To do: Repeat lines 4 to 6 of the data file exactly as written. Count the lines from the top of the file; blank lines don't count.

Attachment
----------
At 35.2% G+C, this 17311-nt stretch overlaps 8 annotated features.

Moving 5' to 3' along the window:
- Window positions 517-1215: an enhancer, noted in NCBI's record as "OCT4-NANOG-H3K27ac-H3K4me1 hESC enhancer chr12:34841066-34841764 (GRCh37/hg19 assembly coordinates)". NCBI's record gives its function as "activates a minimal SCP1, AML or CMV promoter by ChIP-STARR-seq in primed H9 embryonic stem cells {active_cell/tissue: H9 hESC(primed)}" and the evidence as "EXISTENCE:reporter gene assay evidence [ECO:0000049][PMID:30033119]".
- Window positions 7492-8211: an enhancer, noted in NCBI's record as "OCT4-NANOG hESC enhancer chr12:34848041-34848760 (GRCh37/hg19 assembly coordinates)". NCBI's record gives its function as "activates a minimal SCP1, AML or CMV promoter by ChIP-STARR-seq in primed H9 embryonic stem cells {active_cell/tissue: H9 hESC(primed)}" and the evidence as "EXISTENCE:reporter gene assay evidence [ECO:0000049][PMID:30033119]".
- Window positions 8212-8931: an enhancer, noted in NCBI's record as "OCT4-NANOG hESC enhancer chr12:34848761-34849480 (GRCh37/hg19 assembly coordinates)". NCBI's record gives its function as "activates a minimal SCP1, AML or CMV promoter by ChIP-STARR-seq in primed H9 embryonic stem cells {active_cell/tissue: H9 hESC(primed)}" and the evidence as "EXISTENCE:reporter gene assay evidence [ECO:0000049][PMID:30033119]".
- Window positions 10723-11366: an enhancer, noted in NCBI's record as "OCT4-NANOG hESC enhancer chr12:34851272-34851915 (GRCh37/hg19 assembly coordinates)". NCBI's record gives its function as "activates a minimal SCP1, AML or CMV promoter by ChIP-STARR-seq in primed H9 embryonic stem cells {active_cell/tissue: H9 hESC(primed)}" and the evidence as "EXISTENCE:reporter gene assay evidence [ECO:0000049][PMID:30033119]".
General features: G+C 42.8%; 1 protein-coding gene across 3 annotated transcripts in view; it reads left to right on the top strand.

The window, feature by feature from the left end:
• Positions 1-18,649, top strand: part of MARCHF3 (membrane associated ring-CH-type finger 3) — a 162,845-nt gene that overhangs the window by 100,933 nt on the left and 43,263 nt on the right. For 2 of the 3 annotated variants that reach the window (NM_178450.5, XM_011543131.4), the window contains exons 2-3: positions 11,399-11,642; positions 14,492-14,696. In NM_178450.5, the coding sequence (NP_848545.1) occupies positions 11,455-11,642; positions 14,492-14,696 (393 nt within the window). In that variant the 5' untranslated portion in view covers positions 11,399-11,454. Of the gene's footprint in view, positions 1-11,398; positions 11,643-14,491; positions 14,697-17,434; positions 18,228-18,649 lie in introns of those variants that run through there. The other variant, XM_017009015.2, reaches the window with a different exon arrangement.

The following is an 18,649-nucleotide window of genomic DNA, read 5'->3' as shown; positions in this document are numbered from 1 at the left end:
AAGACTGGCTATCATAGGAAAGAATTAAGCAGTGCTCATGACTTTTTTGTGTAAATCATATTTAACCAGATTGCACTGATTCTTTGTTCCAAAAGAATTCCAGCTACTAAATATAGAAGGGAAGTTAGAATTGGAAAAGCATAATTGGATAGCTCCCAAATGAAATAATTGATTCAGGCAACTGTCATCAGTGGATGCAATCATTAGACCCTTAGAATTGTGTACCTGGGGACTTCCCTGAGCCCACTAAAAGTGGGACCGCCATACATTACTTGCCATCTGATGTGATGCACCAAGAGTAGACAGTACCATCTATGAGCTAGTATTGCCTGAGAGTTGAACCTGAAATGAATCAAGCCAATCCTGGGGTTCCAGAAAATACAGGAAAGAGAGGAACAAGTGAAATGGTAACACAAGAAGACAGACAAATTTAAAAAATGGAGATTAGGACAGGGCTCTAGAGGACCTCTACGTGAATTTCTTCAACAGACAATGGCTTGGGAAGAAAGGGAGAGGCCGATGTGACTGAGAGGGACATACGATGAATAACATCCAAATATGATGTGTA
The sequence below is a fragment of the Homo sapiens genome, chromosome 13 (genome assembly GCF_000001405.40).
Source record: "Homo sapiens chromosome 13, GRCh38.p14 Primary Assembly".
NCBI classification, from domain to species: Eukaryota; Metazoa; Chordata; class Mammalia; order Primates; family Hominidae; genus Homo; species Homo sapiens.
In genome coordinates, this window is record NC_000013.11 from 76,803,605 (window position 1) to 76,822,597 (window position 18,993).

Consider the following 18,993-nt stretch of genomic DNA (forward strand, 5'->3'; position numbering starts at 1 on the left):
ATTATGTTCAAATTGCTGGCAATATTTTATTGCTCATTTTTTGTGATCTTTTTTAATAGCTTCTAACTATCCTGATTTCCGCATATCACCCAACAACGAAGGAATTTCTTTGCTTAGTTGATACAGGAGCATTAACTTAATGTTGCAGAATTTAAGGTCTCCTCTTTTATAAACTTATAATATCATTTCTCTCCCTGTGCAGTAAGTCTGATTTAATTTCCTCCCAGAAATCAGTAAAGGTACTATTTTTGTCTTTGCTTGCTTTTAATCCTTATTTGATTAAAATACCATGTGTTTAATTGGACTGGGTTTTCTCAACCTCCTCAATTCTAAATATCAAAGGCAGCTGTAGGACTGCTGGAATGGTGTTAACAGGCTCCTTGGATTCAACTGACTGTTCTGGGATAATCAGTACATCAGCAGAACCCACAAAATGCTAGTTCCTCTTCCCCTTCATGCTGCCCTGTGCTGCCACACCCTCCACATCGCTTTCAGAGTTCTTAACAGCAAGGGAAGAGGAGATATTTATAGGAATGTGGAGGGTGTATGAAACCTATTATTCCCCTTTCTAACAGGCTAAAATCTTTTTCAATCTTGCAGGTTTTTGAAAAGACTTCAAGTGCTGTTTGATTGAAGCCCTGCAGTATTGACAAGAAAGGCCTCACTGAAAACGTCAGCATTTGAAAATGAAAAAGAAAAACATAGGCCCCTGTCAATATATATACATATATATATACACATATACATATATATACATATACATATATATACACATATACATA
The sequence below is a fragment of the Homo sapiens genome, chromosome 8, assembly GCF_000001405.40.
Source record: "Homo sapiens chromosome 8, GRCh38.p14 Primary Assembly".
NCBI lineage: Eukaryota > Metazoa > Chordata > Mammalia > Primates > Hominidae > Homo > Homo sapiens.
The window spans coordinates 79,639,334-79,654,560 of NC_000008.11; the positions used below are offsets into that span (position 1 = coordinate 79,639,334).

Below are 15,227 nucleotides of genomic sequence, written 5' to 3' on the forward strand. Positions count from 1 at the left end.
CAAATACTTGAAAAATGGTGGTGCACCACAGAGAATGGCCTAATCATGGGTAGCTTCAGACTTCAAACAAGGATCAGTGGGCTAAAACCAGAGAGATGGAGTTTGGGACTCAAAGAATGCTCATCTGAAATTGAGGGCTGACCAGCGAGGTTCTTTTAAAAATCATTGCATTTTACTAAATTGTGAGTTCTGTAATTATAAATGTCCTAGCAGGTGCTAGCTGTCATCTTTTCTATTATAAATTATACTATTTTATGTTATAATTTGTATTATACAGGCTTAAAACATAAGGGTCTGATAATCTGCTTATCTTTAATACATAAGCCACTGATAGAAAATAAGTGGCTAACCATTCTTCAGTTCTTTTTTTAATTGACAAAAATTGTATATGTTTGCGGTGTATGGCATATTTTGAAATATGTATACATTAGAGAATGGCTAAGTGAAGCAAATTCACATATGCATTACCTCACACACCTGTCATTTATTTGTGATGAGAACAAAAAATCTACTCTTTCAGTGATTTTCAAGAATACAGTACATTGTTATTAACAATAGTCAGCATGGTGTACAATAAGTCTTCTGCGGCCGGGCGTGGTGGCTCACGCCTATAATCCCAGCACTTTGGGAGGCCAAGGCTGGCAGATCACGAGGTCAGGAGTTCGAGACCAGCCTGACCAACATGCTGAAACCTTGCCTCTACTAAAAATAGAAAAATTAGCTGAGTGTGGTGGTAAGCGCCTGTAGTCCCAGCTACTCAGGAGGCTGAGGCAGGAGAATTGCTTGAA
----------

- Window positions 7492-8211: an enhancer, noted in NCBI's record as "OCT4-NANOG hESC enhancer chr12:34848041-34848760 (GRCh37/hg19 assembly coordinates)". NCBI's record gives its function as "activates a minimal SCP1, AML or CMV promoter by ChIP-STARR-seq in primed H9 embryonic stem cells {active_cell/tissue: H9 hESC(primed)}" and the evidence as "EXISTENCE:reporter gene assay evidence [ECO:0000049][PMID:30033119]".
- Window positions 8212-8931: an enhancer, noted in NCBI's record as "OCT4-NANOG hESC enhancer chr12:34848761-34849480 (GRCh37/hg19 assembly coordinates)". NCBI's record gives its function as "activates a minimal SCP1, AML or CMV promoter by ChIP-STARR-seq in primed H9 embryonic stem cells {active_cell/tissue: H9 hESC(primed)}" and the evidence as "EXISTENCE:reporter gene assay evidence [ECO:0000049][PMID:30033119]".
- Window positions 10723-11366: an enhancer, noted in NCBI's record as "OCT4-NANOG hESC enhancer chr12:34851272-34851915 (GRCh37/hg19 assembly coordinates)". NCBI's record gives its function as "activates a minimal SCP1, AML or CMV promoter by ChIP-STARR-seq in primed H9 embryonic stem cells {active_cell/tissue: H9 hESC(primed)}" and the evidence as "EXISTENCE:reporter gene assay evidence [ECO:0000049][PMID:30033119]".